Hepatitis, Everything from A to E
How is hepatitis infection spread?

Hepatitis A virus is excreted in the feces. Infected people can spread the virus by neglecting to wash their hands after eliminating solid body waste. The virus may be passed along when these individuals handle food or other items that are placed in the mouth. Hepatitis A virus also can be spread through direct contact with infected people. In addition, hepatitis epidemics occur when drinking water or food (including raw or steamed clams, oysters or mussels) has been contaminated by hepatitis A virus.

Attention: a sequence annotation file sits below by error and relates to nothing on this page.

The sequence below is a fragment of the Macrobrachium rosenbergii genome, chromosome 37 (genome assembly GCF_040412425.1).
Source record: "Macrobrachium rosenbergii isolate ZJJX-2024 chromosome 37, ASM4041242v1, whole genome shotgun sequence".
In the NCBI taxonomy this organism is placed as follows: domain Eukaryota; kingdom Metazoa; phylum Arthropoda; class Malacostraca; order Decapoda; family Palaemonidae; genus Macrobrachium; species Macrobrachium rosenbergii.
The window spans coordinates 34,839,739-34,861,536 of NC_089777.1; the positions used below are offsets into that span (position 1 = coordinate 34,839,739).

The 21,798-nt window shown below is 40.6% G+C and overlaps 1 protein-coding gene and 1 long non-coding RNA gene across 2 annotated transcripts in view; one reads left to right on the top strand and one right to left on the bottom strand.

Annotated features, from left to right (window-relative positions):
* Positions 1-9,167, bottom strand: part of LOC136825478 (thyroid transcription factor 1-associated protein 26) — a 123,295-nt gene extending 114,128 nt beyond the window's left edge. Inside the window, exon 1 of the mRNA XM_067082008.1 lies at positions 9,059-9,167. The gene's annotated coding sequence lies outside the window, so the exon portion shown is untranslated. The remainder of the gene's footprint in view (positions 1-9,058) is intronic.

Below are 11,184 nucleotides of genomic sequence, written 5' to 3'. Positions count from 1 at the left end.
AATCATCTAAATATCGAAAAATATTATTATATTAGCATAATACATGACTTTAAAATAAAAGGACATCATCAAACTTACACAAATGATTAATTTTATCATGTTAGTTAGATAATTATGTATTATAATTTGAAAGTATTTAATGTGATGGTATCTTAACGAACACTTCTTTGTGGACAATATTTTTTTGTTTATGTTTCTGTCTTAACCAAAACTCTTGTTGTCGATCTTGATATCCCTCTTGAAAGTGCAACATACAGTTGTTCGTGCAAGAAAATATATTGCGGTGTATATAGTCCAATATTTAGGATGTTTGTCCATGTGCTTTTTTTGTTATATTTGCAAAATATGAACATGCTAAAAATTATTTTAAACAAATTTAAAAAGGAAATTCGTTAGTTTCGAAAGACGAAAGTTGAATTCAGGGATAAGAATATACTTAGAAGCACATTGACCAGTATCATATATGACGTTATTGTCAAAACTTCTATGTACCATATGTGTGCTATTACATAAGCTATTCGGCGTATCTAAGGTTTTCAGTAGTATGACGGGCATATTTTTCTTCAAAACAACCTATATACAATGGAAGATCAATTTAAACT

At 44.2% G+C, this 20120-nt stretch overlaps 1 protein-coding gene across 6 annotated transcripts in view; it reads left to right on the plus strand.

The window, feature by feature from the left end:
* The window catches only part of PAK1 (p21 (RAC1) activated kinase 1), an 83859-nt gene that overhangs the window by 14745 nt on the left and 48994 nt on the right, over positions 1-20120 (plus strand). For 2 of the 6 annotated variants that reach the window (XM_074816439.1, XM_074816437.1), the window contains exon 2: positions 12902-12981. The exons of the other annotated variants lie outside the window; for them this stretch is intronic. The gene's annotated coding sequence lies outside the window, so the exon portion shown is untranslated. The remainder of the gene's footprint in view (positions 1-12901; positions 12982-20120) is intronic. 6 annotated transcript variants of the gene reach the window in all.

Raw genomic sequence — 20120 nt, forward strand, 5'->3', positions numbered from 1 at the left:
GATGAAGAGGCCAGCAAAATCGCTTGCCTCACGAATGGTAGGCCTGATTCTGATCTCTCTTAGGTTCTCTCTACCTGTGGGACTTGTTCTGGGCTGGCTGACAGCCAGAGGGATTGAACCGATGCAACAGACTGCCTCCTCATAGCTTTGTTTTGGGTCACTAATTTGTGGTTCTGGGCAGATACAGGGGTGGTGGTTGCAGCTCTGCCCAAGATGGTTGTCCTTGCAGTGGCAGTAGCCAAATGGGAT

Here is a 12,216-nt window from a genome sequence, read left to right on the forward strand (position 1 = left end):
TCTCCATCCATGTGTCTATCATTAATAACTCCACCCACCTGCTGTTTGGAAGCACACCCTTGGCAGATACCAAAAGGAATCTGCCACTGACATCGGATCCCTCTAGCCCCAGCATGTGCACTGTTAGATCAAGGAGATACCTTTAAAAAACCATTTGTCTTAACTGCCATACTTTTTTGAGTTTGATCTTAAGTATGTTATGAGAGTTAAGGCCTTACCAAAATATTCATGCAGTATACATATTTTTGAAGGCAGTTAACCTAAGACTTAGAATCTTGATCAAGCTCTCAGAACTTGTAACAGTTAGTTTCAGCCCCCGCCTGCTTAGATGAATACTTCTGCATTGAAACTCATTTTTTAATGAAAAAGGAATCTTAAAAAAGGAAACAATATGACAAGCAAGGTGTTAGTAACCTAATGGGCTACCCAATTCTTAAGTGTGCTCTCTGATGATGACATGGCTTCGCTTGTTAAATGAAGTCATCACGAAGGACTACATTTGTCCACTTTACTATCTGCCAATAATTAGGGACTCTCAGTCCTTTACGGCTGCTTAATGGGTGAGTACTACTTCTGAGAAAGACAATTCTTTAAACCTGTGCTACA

Hepatitis B virus is found in all body fluids of infected people, including blood, semen, saliva and urine. The principle ways of spreading the hepatitis B virus include intimate contact with infected people or exposure to body fluids from these individuals. Piercing of the skin by contaminated instruments such as those used for tattooing, ear piercing, acupuncture, and dental or medical procedures poses a serious risk of passing hepatitis B virus to others. This disease also can be spread when illicit drug users share equipment. In addition, hepatitis B virus may be transmitted sexually, when contaminated body fluids come into contact with mucous membranes or tiny breaks in the skin. Hepatitis B may also be transmitted to infants born to women who are highly infectious at the time of delivery. These infants have an 80 percent to 90 percent chance of developing hepatitis; most become lifetime carriers of hepatitis B virus, unless their mothers are identified prior to delivery and infants are subsequently treated at birth.